Mariam Apollis

November 20, 2013

According to many people my ataxia symptoms are mild, and walking around has not been that bad most of the time, but having watched my father grow more disabled from this disorder I know what my future will be like. This complicated my thoughts and I could not help but be depressed with my increasingly clumsy situation.

I also have a daughter. She has grown from being a stumbling inquisitive toddler into a normal 5yr old who loves to play. Playing all the time and anywhere with anything is the name of the game and that is how it should be. Kicking, chasing, climbing, swinging, and pushing she says, “Play with me mommy”. How could I explain to her that my disorder is making it difficult for me to play with her? Fun became miserable and spending play time with her became a nightmare of fear in my mind.

My “mild ataxic symptoms” became huge ataxic symptoms which severely crippled the precious relationship I was fostering with my little girl. My abilities were declining as hers were growing. Finally it came to be that whenever she asked me to play I would say no. It was so hard to see her little confused face brave the hurt I inflicted onto her with my refusal to participate in what was important to her. “Why won’t mommy play with me”, was her sad face. My heart broke into a million pieces each time. I needed help and I needed it fast. My future looked dark and crippling. I was losing my daughter. I was losing me.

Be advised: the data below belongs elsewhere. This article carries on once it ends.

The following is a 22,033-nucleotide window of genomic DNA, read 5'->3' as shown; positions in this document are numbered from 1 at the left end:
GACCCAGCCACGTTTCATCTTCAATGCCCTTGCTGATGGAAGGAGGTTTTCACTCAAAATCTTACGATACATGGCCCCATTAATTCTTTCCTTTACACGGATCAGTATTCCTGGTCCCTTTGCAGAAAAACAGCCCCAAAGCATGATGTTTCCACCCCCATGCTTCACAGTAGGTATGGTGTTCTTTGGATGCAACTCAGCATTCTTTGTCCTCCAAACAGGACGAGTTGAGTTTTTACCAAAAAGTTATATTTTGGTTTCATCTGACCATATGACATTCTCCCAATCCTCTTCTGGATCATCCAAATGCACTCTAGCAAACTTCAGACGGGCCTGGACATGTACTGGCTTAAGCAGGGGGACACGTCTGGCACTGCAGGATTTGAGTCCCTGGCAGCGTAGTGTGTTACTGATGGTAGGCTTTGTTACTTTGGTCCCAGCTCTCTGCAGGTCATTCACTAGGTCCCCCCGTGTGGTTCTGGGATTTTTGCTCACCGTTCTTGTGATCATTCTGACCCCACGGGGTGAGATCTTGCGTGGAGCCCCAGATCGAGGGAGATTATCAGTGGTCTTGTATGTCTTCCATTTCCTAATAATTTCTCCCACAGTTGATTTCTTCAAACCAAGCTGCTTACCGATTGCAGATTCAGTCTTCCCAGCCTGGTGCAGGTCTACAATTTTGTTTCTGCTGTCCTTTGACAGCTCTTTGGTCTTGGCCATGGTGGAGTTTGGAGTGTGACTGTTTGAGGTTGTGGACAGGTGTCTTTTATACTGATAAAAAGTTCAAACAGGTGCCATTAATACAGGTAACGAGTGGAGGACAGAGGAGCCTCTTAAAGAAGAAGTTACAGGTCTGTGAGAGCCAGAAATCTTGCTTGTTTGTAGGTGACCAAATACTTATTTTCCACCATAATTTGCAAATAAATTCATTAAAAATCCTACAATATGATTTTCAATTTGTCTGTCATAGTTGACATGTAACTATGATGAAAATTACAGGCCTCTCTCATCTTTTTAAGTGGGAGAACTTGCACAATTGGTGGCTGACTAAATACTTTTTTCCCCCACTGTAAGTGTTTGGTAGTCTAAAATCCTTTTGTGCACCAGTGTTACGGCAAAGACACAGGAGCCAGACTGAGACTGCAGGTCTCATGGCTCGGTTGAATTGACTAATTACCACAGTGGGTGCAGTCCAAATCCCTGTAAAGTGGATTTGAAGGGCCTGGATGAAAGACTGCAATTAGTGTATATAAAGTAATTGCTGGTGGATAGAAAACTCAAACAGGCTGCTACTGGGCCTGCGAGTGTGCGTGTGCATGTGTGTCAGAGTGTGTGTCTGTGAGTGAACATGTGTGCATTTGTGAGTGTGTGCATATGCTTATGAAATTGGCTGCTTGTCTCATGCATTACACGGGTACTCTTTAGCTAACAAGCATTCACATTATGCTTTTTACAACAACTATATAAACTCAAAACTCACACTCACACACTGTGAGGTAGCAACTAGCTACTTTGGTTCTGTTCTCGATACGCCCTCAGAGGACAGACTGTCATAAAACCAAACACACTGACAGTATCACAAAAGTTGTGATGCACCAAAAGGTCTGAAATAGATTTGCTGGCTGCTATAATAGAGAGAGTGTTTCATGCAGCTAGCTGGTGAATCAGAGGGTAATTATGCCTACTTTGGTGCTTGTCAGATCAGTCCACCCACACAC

Then Dr. Clouse arrived in Cape Town. One of the first things he taught me was the most valuable lesson of how to “shut the voices off in my head”. They were telling me I was an awful mom and telling me I wasn’t good enough to play. I blamed myself. I blamed the SCA. He helped me let go of the blame and shame. It was hard but doing so helped me begin the rest of what I had to do.

I found my feet again and once again learned how to trust my movements. I learned how to identify the right and wrong feelings and postures that I was producing. With that knowledge I then learned how to play once again. The old me would have declined but with my renewed abilities I went on a picnic a few days ago. The new me saw all the fun I could have. And I did. I so very much enjoyed the fun.

My old nemesis were all there; the swings, the jungle-Jim and the slide. But this time instead of looking at my daughter and saying, “Mommy can’t”, Mommy did! We played and I felt normal. We did normal things. We were having fun just as I had always dreamed a daughter and mother should.

Everything Tom teaches you and helps you re-learn is tailor made to suit your needs. He teaches you how to be you and how to live your dreams. When it pays off like it did for me things really come together and your life is changed and people notice. “You are strong again” my little girl said when I hoisted her up during our playtime!

I am strong and I’ll never forget it again.

Thank you, Tom.

Mariam Apollis ataxia, heels and lip gloss
Cape Town, South Africa